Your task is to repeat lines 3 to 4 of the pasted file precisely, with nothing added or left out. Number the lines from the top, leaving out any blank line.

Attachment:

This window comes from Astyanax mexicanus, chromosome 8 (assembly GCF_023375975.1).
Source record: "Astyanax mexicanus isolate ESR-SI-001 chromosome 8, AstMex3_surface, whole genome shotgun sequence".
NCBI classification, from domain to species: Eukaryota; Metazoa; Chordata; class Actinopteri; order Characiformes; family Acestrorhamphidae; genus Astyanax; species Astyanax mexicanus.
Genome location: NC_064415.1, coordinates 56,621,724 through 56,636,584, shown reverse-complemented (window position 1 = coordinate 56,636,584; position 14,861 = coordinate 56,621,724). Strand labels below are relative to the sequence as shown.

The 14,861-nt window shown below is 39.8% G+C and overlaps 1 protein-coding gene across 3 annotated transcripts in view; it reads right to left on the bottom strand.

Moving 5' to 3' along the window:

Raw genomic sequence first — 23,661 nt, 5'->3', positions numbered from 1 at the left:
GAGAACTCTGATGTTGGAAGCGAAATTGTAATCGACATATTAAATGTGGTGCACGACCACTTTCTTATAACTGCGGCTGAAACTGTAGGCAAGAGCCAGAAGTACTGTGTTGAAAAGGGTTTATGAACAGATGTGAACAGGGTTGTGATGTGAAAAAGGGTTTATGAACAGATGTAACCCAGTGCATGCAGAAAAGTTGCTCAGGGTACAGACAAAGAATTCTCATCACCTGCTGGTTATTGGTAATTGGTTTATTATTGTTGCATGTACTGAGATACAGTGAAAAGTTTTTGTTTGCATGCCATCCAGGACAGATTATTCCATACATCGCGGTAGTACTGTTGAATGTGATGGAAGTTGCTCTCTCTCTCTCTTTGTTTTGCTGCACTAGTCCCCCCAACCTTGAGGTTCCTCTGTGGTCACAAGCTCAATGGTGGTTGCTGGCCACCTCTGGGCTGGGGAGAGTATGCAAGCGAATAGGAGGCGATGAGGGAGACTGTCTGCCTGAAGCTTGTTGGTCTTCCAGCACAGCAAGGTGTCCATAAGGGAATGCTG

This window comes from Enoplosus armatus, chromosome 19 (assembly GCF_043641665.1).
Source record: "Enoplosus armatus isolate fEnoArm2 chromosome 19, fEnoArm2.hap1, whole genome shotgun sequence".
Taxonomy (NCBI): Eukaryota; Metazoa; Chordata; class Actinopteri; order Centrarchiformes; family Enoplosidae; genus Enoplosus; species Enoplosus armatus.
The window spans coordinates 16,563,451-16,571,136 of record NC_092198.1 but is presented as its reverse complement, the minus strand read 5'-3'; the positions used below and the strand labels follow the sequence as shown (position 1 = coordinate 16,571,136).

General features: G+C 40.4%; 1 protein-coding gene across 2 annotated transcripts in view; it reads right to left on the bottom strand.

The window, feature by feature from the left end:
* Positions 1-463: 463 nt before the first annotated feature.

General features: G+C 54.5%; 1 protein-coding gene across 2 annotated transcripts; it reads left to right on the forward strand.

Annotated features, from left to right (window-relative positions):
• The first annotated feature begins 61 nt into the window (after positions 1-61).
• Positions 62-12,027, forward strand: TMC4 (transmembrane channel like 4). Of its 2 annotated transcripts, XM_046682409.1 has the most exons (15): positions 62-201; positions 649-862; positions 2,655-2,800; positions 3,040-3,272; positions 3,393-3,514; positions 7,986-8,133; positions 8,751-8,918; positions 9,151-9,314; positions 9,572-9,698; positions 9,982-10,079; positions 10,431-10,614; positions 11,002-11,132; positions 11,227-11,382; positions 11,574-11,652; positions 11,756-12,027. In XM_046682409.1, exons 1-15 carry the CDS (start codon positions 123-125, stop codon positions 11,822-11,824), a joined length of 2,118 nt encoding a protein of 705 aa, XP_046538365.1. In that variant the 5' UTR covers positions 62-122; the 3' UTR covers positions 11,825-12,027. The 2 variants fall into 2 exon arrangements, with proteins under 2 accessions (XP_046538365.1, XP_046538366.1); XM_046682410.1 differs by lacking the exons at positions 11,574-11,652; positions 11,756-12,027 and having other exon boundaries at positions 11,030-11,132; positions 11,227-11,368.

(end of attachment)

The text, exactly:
NCBI classification, from domain to species: Eukaryota; Metazoa; Chordata; class Actinopteri; order Characiformes; family Acestrorhamphidae; genus Astyanax; species Astyanax mexicanus.
Genome location: NC_064415.1, coordinates 56,621,724 through 56,636,584, shown reverse-complemented (window position 1 = coordinate 56,636,584; position 14,861 = coordinate 56,621,724). Strand labels below are relative to the sequence as shown.